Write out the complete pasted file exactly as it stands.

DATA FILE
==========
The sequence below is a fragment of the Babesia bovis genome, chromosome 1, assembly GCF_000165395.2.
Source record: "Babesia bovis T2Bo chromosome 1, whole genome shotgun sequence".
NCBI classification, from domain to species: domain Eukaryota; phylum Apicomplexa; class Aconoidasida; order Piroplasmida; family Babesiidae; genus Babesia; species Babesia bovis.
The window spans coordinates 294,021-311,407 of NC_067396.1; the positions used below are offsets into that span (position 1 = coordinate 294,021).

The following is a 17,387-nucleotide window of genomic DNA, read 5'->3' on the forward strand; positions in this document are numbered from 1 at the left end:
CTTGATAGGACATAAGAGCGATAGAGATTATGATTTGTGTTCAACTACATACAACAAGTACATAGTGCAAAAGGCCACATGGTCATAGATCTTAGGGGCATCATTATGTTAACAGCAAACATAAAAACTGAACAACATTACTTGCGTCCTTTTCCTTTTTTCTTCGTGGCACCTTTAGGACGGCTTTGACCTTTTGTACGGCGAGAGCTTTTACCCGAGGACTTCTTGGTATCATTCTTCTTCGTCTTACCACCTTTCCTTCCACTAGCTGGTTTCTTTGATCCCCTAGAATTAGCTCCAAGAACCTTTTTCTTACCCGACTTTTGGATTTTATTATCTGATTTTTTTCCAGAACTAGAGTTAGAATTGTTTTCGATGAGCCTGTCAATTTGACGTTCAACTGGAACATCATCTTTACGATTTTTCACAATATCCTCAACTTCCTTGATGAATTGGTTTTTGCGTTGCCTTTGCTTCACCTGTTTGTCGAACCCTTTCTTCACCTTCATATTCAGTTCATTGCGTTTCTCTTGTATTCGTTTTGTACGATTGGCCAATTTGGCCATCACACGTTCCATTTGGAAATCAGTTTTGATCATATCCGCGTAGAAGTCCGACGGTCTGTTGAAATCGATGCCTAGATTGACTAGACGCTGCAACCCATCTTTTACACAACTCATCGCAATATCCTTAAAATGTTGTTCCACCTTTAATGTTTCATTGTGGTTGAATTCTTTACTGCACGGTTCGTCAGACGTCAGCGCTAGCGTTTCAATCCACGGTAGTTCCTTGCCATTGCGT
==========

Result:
The sequence below is a fragment of the Babesia bovis genome, chromosome 1, assembly GCF_000165395.2.
Source record: "Babesia bovis T2Bo chromosome 1, whole genome shotgun sequence".
NCBI classification, from domain to species: domain Eukaryota; phylum Apicomplexa; class Aconoidasida; order Piroplasmida; family Babesiidae; genus Babesia; species Babesia bovis.
The window spans coordinates 294,021-311,407 of NC_067396.1; the positions used below are offsets into that span (position 1 = coordinate 294,021).

The following is a 17,387-nucleotide window of genomic DNA, read 5'->3' on the forward strand; positions in this document are numbered from 1 at the left end:
CTTGATAGGACATAAGAGCGATAGAGATTATGATTTGTGTTCAACTACATACAACAAGTACATAGTGCAAAAGGCCACATGGTCATAGATCTTAGGGGCATCATTATGTTAACAGCAAACATAAAAACTGAACAACATTACTTGCGTCCTTTTCCTTTTTTCTTCGTGGCACCTTTAGGACGGCTTTGACCTTTTGTACGGCGAGAGCTTTTACCCGAGGACTTCTTGGTATCATTCTTCTTCGTCTTACCACCTTTCCTTCCACTAGCTGGTTTCTTTGATCCCCTAGAATTAGCTCCAAGAACCTTTTTCTTACCCGACTTTTGGATTTTATTATCTGATTTTTTTCCAGAACTAGAGTTAGAATTGTTTTCGATGAGCCTGTCAATTTGACGTTCAACTGGAACATCATCTTTACGATTTTTCACAATATCCTCAACTTCCTTGATGAATTGGTTTTTGCGTTGCCTTTGCTTCACCTGTTTGTCGAACCCTTTCTTCACCTTCATATTCAGTTCATTGCGTTTCTCTTGTATTCGTTTTGTACGATTGGCCAATTTGGCCATCACACGTTCCATTTGGAAATCAGTTTTGATCATATCCGCGTAGAAGTCCGACGGTCTGTTGAAATCGATGCCTAGATTGACTAGACGCTGCAACCCATCTTTTACACAACTCATCGCAATATCCTTAAAATGTTGTTCCACCTTTAATGTTTCATTGTGGTTGAATTCTTTACTGCACGGTTCGTCAGACGTCAGCGCTAGCGTTTCAATCCACGGTAGTTCCTTGCCATTGCGT